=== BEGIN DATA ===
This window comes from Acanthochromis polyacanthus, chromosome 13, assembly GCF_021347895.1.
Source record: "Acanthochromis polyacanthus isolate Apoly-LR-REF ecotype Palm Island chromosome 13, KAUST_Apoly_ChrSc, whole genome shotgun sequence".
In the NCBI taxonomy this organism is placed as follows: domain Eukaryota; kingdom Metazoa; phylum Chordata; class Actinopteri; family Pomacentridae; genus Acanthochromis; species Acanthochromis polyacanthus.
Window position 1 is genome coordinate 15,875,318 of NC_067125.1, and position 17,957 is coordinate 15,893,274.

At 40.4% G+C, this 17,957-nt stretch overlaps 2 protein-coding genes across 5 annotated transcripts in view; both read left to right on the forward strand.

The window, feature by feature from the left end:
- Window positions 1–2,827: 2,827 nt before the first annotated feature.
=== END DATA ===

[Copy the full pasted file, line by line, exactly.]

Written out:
This window comes from Acanthochromis polyacanthus, chromosome 13, assembly GCF_021347895.1.
Source record: "Acanthochromis polyacanthus isolate Apoly-LR-REF ecotype Palm Island chromosome 13, KAUST_Apoly_ChrSc, whole genome shotgun sequence".
In the NCBI taxonomy this organism is placed as follows: domain Eukaryota; kingdom Metazoa; phylum Chordata; class Actinopteri; family Pomacentridae; genus Acanthochromis; species Acanthochromis polyacanthus.
Window position 1 is genome coordinate 15,875,318 of NC_067125.1, and position 17,957 is coordinate 15,893,274.

At 40.4% G+C, this 17,957-nt stretch overlaps 2 protein-coding genes across 5 annotated transcripts in view; both read left to right on the forward strand.

The window, feature by feature from the left end:
- Window positions 1–2,827: 2,827 nt before the first annotated feature.